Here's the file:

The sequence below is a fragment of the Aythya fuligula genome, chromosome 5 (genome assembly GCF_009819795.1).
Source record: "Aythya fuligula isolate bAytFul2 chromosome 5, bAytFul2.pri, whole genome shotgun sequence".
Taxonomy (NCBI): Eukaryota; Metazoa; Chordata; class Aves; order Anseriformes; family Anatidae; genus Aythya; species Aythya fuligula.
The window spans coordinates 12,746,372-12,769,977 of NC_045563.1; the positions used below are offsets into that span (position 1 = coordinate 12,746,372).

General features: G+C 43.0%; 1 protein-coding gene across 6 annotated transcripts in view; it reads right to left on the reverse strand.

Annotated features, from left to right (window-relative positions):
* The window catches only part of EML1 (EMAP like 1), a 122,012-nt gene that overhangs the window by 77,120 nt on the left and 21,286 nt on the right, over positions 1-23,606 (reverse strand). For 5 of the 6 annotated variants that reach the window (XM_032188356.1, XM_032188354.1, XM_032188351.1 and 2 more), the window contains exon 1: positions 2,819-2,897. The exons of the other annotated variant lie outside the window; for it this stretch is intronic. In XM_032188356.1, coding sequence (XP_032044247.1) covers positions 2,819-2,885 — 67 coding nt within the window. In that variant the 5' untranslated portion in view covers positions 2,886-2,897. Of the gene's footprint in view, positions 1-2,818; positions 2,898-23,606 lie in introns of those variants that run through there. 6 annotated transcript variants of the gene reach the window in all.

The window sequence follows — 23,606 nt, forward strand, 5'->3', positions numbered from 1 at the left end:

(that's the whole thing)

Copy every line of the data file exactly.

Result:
The sequence below is a fragment of the Aythya fuligula genome, chromosome 5 (genome assembly GCF_009819795.1).
Source record: "Aythya fuligula isolate bAytFul2 chromosome 5, bAytFul2.pri, whole genome shotgun sequence".
Taxonomy (NCBI): Eukaryota; Metazoa; Chordata; class Aves; order Anseriformes; family Anatidae; genus Aythya; species Aythya fuligula.
The window spans coordinates 12,746,372-12,769,977 of NC_045563.1; the positions used below are offsets into that span (position 1 = coordinate 12,746,372).

General features: G+C 43.0%; 1 protein-coding gene across 6 annotated transcripts in view; it reads right to left on the reverse strand.

Annotated features, from left to right (window-relative positions):
* The window catches only part of EML1 (EMAP like 1), a 122,012-nt gene that overhangs the window by 77,120 nt on the left and 21,286 nt on the right, over positions 1-23,606 (reverse strand). For 5 of the 6 annotated variants that reach the window (XM_032188356.1, XM_032188354.1, XM_032188351.1 and 2 more), the window contains exon 1: positions 2,819-2,897. The exons of the other annotated variant lie outside the window; for it this stretch is intronic. In XM_032188356.1, coding sequence (XP_032044247.1) covers positions 2,819-2,885 — 67 coding nt within the window. In that variant the 5' untranslated portion in view covers positions 2,886-2,897. Of the gene's footprint in view, positions 1-2,818; positions 2,898-23,606 lie in introns of those variants that run through there. 6 annotated transcript variants of the gene reach the window in all.

The window sequence follows — 23,606 nt, forward strand, 5'->3', positions numbered from 1 at the left end: